plane. It, therefore, appears that plaintiffs allege alternative causes of action against the two defendants, in an effort to recover against either or both, as the facts may develop at the trial, - against the defendant The United States, under the Federal Tort Claims Act, and against defendant TWA, under the common law of Pennsylvania. Cf. Pearce v. Pennsylvania R. Co., 162 F.2d 524 (3d Cir. 1947).
At an informal hearing it appeared that between the plaintiffs and the third party defendant there exists diversity jurisdiction, but the relief sought in the complaint is below the jurisdictional amount. Section 1332, 28 U. S. C. Thus, the issue is: May plaintiffs bring in a third party defendant under Rule 14(a) Fed. R. Civ. P. absent the jurisdictional amount when federal jurisdiction does not otherwise appear between them? We think this issue must be answered in the negative.
It has been long since decided that under Rule 14(a) Fed. R. Civ. P. jurisdictional facts must exist between the plaintiff and a third party defendant before plaintiff is permitted by way of amendment to add the third party defendant as a party defendant. See McPherson v. Hoffman, 275 F.2d 466 (6th Cir. 1960); Patton v. Baltimore & O. R. Co., 197 F.2d 732, 743 (3d Cir. 1952); Gladden v. Stockard S. S. Co., 184 F.2d 510 (3d Cir. 1950); Sheppard v. Atlantic States Gas Co., 167 F.2d 841, 845 (3d Cir. 1948); Friend v. Middle Atlantic Transp. Co., 153 F.2d 778 (2d Cir. 1946)
; Osthaus v. Button, 70 F.2d 392 (3d Cir. 1934); Palumbo v. Western Maryland Railway Company, 271 F. Supp. 361 (D. Md. 1967); Armstrong v. United States, 171 F. Supp. 835, 840 f. n. 4 (E. D. Pa. 1959); McDonald v. Dykes, 6 F. R. D. 569 (E. D. Pa. 1947) aff'd per curiam 163 F.2d 828 (3d Cir. 1947); 3 Moore's Federal Practice para. 14.27. None of these cases so much as mentions pendent jurisdiction. The principles of the rule that once jurisdiction attaches, a federal court retains jurisdiction, are not applicable.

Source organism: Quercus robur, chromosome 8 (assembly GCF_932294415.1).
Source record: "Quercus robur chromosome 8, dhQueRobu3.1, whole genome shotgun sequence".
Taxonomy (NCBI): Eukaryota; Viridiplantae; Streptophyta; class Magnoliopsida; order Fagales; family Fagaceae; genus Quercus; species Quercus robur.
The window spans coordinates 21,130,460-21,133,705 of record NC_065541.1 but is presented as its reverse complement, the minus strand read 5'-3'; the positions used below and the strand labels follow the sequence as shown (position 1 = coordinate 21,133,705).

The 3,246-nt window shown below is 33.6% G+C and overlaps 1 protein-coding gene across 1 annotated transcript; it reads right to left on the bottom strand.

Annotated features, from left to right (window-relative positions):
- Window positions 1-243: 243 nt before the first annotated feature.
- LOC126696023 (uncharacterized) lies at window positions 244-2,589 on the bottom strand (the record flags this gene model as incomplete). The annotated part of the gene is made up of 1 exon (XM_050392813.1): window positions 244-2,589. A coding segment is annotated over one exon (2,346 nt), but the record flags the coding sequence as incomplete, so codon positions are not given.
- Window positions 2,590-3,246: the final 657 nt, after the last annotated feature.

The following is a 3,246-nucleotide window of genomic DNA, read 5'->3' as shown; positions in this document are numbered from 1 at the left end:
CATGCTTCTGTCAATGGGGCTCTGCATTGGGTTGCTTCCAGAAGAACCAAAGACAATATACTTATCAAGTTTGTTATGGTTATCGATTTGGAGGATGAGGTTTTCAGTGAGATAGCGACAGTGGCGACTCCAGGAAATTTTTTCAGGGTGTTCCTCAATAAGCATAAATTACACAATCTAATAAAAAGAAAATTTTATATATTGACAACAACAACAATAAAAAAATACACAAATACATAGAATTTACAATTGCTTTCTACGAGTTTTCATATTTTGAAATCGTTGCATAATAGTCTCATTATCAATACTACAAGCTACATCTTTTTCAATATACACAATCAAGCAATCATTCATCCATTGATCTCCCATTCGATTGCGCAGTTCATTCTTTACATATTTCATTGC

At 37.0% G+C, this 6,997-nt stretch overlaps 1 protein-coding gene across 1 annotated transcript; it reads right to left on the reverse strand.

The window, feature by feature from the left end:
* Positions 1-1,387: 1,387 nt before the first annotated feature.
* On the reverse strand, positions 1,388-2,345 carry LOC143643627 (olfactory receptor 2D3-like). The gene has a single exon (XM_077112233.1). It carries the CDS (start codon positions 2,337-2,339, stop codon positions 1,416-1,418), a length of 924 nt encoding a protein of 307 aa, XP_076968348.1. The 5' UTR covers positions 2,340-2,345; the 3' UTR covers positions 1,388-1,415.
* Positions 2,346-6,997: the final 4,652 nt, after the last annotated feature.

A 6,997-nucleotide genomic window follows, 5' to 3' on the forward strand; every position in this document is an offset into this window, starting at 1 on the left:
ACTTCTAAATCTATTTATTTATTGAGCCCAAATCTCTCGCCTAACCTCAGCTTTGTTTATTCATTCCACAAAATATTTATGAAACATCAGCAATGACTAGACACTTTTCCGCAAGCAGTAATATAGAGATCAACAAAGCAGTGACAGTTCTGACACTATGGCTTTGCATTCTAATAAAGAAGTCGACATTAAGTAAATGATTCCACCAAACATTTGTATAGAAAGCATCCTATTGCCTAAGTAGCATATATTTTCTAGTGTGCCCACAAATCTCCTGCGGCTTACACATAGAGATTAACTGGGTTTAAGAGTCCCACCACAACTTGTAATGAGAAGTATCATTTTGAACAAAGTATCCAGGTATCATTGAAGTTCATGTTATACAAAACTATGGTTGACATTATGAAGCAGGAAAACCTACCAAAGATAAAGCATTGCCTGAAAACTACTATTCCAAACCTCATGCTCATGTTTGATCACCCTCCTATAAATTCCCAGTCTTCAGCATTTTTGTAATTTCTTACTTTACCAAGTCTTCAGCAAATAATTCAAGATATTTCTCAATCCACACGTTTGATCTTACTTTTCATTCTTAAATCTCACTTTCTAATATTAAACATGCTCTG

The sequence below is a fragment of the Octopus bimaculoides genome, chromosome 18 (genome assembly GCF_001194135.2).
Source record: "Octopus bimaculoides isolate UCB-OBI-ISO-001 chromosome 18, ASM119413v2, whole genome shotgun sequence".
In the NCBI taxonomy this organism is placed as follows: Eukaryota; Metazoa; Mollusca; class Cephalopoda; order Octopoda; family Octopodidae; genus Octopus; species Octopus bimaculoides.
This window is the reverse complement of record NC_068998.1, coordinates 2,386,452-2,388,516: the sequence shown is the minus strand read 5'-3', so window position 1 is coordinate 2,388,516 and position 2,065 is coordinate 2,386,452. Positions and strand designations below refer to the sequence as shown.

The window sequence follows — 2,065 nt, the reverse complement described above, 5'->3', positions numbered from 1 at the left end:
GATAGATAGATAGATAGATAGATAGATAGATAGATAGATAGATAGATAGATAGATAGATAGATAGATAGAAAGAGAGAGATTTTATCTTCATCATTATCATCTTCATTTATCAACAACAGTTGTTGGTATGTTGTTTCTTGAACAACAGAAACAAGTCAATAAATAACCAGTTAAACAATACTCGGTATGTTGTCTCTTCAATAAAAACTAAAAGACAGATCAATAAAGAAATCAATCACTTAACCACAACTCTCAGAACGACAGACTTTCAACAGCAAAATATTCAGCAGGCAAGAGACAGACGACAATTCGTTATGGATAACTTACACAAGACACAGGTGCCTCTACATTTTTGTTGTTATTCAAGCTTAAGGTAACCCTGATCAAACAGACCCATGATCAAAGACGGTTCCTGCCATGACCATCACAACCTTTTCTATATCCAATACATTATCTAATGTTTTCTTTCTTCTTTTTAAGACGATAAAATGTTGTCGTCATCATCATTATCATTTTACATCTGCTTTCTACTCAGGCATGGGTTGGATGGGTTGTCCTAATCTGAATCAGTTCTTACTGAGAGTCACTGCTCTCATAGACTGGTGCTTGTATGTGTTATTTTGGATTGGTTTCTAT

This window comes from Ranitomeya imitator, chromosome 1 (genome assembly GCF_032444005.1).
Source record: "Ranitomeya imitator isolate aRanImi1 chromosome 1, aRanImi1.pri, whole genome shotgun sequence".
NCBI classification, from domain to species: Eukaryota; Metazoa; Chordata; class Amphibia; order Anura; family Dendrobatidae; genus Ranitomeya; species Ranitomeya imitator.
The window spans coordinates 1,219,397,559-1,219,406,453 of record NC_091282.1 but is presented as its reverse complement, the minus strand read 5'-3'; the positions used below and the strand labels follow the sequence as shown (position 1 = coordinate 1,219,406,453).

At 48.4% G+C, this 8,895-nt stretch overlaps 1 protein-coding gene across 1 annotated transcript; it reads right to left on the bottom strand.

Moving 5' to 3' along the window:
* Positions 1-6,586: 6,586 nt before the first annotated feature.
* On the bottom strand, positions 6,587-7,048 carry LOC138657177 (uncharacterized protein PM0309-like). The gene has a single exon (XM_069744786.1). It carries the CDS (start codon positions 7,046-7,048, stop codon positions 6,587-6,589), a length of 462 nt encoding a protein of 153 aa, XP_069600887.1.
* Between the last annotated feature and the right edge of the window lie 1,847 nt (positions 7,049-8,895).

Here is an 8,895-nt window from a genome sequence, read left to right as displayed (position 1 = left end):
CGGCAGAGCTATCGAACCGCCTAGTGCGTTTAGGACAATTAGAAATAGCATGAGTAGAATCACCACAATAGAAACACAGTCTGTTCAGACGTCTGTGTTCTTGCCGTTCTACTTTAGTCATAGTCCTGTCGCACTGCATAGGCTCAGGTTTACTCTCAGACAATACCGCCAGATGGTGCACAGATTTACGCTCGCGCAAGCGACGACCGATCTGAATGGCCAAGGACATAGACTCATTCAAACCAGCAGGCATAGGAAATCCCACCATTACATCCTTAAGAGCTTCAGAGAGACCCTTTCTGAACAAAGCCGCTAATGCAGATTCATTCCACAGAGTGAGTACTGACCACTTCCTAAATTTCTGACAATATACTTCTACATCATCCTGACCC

I relied on some of these decisions in Pasternack v. Dalo, 17 F. R. D. 420, 425 (W. D. Pa. 1955) in declaring that if the plaintiffs and third party defendants were citizens of the same state the district court "would lack jurisdiction to render a binding judgment in favor of the plaintiffs against the third-party defendants."
As stated in 37 A.L.R.2d, at page 1430, Sec. 9: "The courts have held, with almost complete uniformity, that an amendment of the plaintiff's complaint so as to assert a claim against the third-party defendant destroys the court's jurisdiction, where the plaintiff and the third-party defendant have a common citizenship." (Citing numerous decisions)
The notes of the Advisory Committee on Rule 14 state that "[In] any case where the plaintiff could not have joined the third party originally because of jurisdictional limitations such as lack of diversity of citizenship, the majority view is that any attempt by the plaintiff to amend his complaint and assert a claim against the impleaded third party would be unavailing.
This case is unlike cases where under state statutory law two rights of action shall be redressed in one suit, for example: a father's claim is pendent to that of his son, Wilson v. American Chain and Cable, 364 F.2d 558 (3d Cir. 1966), and under both the Survival Act and Wrongful Death Act of Pennsylvania the Federal Court has jurisdiction of either claim as pendent to the other, Borror v. Sharon Steel Company, 327 F.2d 165 (3d Cir. 1964).
I am aware of the persuasive authorities cited by the plaintiffs in their supplemental brief, but even they agree that the weight of authority is opposed to their position. No appellate court case is included among the citations submitted. In the circumstances, it is my opinion that higher authority than that of a district court should extend jurisdiction beyond that which is apparently the established law.
An appropriate Order will be entered.